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Bar soap, fax machines and… salary surveys?

11 February, 2016

In recent conversation I have heard talk from friends with a couple of the “big firms” recently that there is a growing fear the salary survey business may be fighting for survival soon. Seems there is a belief that LinkedIn or other social media will jump into the game and facilitate sharing and benchmarking of salaries by job, by location, industry, etc.

I believe we will see salary surveys on social media, but I don’t believe it spells the death of professional salary surveys. Here’s why:

Inflated data–the only way social media can source data in statistically sufficient volume is from its millions of members. Ok, so let’s say TwitBook launches a salary survey. They have you answer 5 questions because their entire worldview is that people are attentive to anything for 5 seconds max. The site already knows your location and industry and if employed, your job title. So you just enter your salary and maybe your last bonus. Boom! Get this info from a million people and sell access to it (job seekers and job haters will pay) and there’s an extra 20-25 million dollars for TwitBook. This will probably happen, but who uses the professional surveys? Employers. Employers aren’t stupid. You see, my 30 years of figuring out who makes what (that’s what comp & ben people do) tells me that at least 1 in 10 people will overstate their salary to pull the numbers up (so they can hopefully show their boss how underpaid they are) or because they believe TwitBook will sell data on people’s salaries (it will become the property of TwitBook, no doubt) and so they will inflate their salary to establish high salary requirements from a potential employer. The people with the lowest salaries may inflate their salary to avoid pulling down the normal market number, or out of fear someone will find out how little they earn. Or the low earners will just not submit their salary for the same reason.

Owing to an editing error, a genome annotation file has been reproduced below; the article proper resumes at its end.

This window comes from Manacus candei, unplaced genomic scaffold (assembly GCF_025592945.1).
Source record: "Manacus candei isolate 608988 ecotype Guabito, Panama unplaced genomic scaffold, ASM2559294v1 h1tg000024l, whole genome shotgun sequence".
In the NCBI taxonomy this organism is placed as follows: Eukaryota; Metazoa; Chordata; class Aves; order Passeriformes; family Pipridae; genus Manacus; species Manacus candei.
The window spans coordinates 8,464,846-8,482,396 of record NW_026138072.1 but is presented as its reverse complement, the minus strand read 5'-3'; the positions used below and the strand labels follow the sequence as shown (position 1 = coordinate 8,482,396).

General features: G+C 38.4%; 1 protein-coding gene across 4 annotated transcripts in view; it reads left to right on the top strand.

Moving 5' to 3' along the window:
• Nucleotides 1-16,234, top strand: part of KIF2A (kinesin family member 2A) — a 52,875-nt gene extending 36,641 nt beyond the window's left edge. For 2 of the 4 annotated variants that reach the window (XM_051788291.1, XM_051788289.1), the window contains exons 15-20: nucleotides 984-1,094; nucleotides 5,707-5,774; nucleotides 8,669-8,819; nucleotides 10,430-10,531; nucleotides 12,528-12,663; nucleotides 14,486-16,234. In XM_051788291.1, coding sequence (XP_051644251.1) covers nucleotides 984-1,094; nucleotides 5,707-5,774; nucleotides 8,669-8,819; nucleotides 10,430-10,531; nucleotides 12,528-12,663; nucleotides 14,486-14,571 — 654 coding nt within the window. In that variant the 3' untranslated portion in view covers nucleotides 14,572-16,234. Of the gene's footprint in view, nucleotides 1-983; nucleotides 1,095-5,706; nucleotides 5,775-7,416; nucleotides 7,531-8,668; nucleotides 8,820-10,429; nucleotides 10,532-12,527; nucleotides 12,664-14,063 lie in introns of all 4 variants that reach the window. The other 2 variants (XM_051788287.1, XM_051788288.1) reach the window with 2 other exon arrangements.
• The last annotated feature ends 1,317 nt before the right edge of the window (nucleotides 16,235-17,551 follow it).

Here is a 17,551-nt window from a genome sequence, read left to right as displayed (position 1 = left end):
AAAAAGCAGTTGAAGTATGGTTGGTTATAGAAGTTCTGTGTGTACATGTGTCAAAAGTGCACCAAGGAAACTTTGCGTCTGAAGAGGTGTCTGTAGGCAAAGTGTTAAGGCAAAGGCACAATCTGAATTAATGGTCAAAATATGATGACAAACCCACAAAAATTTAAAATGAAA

Limited data–Bigger employers aren’t stupid. They look at total rewards, not just salaries. The professional surveys from firms like Hay, Towers, Mercer, 21st Century, Radford, AONHewitt or others– provide data on salaries, allowances, actual bonuses, target bonuses, long-term incentives, benefits and several other rewards elements. Employers pay large fees and commit to an arduous data submission process in order to get the full picture on total compensation. Any form of social media survey will fail if they ask individuals to submit complete information.

Old data–surveys produce aggregate statistics on pay, by calculating averages or various percentiles of pay to show the range of market data. But what happens to all those individual data points after 1 year, 2 years or 5 years? Do they vaporise? Are they aged or trended forward like the professional surveys? What if the person who reported a salary has left their job? Will they contact TwitBook and tell them to remove it from the database? What if they don’t update their TwitBook profile to maintain the appearance of still being employed? There are so many issues regarding data validity, it makes my head spin.

Other reasons the professional surveys will survive include easier survey submission and reporting, streamlining of data requested to essential (most common) compensation elements, surveys for smaller employers or niche industry sectors or occupations, and more competitive pricing. These factors will favor players like 21st Century whose survey covers all the key total rewards elements, yet requires only a fraction of the data requested by the big guys. The participant cost of 21st Century’s RewardOnline is less than half the big firm surveys. (See more on 21Century’s RewardOnline here.)

When it comes to compensation surveys, big data won’t always win, because big data has a big price tag and causes big headaches if it’s your job to “feed the beast”, i.e. complete a big firm survey. The whiz kids at TwitBookIn can cook up a salary survey on social media using big data as well, but this has limited value, as the numbers will be inflated and inaccurate for a dozen other reasons too lengthy to cover here. But social salary surveys may serve as a wake up call to the big survey providers to keep it simple, cheap, and better.

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